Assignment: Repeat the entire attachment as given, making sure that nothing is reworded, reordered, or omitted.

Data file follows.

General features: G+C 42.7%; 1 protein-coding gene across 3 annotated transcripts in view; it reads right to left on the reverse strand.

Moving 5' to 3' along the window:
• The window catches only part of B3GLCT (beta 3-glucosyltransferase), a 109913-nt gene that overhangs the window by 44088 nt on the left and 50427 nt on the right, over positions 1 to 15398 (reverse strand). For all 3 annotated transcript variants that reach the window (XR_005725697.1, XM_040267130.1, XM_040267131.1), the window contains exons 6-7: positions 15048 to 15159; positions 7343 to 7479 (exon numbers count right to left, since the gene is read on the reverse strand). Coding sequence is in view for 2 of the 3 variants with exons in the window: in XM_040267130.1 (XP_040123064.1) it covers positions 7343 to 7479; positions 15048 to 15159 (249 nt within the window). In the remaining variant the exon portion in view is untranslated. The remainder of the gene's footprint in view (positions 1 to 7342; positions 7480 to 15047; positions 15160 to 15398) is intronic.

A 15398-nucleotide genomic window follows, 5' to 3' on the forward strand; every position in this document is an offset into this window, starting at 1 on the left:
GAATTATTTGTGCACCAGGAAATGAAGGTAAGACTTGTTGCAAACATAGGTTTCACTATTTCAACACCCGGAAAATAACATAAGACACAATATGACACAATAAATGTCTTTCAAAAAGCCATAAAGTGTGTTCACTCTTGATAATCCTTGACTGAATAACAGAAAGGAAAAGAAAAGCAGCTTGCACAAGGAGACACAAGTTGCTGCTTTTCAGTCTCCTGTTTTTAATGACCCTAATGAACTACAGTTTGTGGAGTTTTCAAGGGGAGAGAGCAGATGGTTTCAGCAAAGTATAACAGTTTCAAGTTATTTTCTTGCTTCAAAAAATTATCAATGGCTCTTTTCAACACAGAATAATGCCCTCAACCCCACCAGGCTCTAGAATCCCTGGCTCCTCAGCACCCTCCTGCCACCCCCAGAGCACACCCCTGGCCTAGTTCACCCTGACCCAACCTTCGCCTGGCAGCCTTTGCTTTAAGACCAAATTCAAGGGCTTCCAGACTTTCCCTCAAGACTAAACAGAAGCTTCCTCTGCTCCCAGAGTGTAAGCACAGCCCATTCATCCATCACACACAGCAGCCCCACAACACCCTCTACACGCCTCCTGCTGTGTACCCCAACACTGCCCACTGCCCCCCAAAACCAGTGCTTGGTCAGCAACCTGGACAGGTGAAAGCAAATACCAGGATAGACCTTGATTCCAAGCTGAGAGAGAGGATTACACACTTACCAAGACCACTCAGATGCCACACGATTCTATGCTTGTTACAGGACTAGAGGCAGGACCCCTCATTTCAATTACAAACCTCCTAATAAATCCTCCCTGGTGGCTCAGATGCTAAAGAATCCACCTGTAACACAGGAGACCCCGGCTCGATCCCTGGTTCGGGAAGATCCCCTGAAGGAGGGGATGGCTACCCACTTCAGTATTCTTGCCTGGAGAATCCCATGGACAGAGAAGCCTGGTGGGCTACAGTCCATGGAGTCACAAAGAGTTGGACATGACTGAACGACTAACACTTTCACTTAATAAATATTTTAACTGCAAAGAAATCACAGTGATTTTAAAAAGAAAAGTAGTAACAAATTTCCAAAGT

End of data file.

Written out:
General features: G+C 42.7%; 1 protein-coding gene across 3 annotated transcripts in view; it reads right to left on the reverse strand.

Moving 5' to 3' along the window:
• The window catches only part of B3GLCT (beta 3-glucosyltransferase), a 109913-nt gene that overhangs the window by 44088 nt on the left and 50427 nt on the right, over positions 1 to 15398 (reverse strand). For all 3 annotated transcript variants that reach the window (XR_005725697.1, XM_040267130.1, XM_040267131.1), the window contains exons 6-7: positions 15048 to 15159; positions 7343 to 7479 (exon numbers count right to left, since the gene is read on the reverse strand). Coding sequence is in view for 2 of the 3 variants with exons in the window: in XM_040267130.1 (XP_040123064.1) it covers positions 7343 to 7479; positions 15048 to 15159 (249 nt within the window). In the remaining variant the exon portion in view is untranslated. The remainder of the gene's footprint in view (positions 1 to 7342; positions 7480 to 15047; positions 15160 to 15398) is intronic.

A 15398-nucleotide genomic window follows, 5' to 3' on the forward strand; every position in this document is an offset into this window, starting at 1 on the left:
GAATTATTTGTGCACCAGGAAATGAAGGTAAGACTTGTTGCAAACATAGGTTTCACTATTTCAACACCCGGAAAATAACATAAGACACAATATGACACAATAAATGTCTTTCAAAAAGCCATAAAGTGTGTTCACTCTTGATAATCCTTGACTGAATAACAGAAAGGAAAAGAAAAGCAGCTTGCACAAGGAGACACAAGTTGCTGCTTTTCAGTCTCCTGTTTTTAATGACCCTAATGAACTACAGTTTGTGGAGTTTTCAAGGGGAGAGAGCAGATGGTTTCAGCAAAGTATAACAGTTTCAAGTTATTTTCTTGCTTCAAAAAATTATCAATGGCTCTTTTCAACACAGAATAATGCCCTCAACCCCACCAGGCTCTAGAATCCCTGGCTCCTCAGCACCCTCCTGCCACCCCCAGAGCACACCCCTGGCCTAGTTCACCCTGACCCAACCTTCGCCTGGCAGCCTTTGCTTTAAGACCAAATTCAAGGGCTTCCAGACTTTCCCTCAAGACTAAACAGAAGCTTCCTCTGCTCCCAGAGTGTAAGCACAGCCCATTCATCCATCACACACAGCAGCCCCACAACACCCTCTACACGCCTCCTGCTGTGTACCCCAACACTGCCCACTGCCCCCCAAAACCAGTGCTTGGTCAGCAACCTGGACAGGTGAAAGCAAATACCAGGATAGACCTTGATTCCAAGCTGAGAGAGAGGATTACACACTTACCAAGACCACTCAGATGCCACACGATTCTATGCTTGTTACAGGACTAGAGGCAGGACCCCTCATTTCAATTACAAACCTCCTAATAAATCCTCCCTGGTGGCTCAGATGCTAAAGAATCCACCTGTAACACAGGAGACCCCGGCTCGATCCCTGGTTCGGGAAGATCCCCTGAAGGAGGGGATGGCTACCCACTTCAGTATTCTTGCCTGGAGAATCCCATGGACAGAGAAGCCTGGTGGGCTACAGTCCATGGAGTCACAAAGAGTTGGACATGACTGAACGACTAACACTTTCACTTAATAAATATTTTAACTGCAAAGAAATCACAGTGATTTTAAAAAGAAAAGTAGTAACAAATTTCCAAAGT